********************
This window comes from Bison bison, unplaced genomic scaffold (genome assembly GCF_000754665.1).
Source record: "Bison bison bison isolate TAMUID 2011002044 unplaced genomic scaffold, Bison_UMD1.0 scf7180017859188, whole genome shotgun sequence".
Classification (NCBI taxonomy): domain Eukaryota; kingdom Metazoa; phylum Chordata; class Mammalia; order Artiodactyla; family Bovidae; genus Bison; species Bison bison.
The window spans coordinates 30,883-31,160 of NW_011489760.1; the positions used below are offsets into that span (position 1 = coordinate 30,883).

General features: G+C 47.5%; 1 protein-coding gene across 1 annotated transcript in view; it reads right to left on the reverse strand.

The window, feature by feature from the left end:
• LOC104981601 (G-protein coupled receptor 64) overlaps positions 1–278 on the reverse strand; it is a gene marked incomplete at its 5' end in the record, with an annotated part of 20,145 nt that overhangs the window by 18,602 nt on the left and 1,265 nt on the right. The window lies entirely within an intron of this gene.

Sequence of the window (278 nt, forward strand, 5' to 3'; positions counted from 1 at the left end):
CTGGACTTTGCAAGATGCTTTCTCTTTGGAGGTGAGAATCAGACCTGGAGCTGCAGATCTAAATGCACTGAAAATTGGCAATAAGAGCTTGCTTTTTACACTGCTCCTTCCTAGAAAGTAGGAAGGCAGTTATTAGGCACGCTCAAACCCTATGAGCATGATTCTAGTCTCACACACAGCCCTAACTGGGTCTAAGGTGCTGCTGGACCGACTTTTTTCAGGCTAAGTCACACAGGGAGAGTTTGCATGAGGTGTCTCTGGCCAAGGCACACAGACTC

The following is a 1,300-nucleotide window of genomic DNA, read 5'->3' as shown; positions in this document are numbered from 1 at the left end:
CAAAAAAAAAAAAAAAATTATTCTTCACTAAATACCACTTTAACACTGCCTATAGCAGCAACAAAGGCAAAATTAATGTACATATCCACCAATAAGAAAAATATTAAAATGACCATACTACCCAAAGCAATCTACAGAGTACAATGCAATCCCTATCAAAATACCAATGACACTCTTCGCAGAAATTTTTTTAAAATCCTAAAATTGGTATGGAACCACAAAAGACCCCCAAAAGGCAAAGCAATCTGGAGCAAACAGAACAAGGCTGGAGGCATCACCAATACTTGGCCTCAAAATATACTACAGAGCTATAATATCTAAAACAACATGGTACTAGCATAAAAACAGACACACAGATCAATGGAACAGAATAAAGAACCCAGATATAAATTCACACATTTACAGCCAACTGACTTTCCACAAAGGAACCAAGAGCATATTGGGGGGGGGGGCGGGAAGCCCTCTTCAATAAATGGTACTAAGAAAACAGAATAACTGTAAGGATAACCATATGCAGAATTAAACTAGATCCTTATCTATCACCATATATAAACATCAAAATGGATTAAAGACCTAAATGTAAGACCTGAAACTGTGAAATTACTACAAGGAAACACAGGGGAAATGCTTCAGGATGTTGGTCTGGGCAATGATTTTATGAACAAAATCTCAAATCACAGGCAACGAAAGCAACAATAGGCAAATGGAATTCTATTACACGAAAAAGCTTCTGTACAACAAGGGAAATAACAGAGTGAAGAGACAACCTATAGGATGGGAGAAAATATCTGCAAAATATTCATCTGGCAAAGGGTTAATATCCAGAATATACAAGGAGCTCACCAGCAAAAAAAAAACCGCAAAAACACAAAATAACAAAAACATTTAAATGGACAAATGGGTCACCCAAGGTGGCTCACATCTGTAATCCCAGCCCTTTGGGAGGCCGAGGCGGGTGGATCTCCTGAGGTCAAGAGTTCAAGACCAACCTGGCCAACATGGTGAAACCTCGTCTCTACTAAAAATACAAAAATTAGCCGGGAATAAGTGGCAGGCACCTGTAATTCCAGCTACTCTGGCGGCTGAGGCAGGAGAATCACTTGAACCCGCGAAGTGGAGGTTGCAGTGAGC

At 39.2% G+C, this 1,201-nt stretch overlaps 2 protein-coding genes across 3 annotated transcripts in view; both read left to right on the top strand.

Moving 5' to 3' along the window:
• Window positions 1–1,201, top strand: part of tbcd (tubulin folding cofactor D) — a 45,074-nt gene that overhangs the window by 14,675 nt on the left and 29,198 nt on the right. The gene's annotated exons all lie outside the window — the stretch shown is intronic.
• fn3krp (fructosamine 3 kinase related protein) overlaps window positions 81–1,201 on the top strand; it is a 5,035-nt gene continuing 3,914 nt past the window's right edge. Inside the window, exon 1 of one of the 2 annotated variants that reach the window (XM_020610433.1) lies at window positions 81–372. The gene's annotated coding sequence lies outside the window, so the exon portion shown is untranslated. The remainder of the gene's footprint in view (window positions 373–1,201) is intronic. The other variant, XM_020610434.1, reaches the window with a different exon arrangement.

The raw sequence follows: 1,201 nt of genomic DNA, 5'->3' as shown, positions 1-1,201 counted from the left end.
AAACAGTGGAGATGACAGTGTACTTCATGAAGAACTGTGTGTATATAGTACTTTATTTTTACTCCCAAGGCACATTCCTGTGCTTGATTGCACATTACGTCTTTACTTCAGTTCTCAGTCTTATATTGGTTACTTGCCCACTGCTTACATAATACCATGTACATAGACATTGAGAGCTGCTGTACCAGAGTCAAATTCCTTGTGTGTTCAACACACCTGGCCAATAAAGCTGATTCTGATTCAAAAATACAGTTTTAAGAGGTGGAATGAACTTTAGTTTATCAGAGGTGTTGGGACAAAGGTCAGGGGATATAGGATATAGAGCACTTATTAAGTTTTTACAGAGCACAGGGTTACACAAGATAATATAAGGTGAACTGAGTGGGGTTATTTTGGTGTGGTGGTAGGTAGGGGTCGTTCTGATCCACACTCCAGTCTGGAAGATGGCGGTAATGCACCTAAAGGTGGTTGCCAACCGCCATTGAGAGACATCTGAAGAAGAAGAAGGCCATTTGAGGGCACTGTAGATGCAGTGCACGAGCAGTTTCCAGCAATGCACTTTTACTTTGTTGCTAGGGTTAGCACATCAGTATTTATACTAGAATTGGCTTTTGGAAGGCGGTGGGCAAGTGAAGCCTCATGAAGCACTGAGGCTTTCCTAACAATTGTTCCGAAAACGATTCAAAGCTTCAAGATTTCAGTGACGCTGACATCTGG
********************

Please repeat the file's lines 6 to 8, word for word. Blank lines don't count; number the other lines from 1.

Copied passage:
The window, feature by feature from the left end:
• LOC104981601 (G-protein coupled receptor 64) overlaps positions 1–278 on the reverse strand; it is a gene marked incomplete at its 5' end in the record, with an annotated part of 20,145 nt that overhangs the window by 18,602 nt on the left and 1,265 nt on the right. The window lies entirely within an intron of this gene.

Sequence of the window (278 nt, forward strand, 5' to 3'; positions counted from 1 at the left end):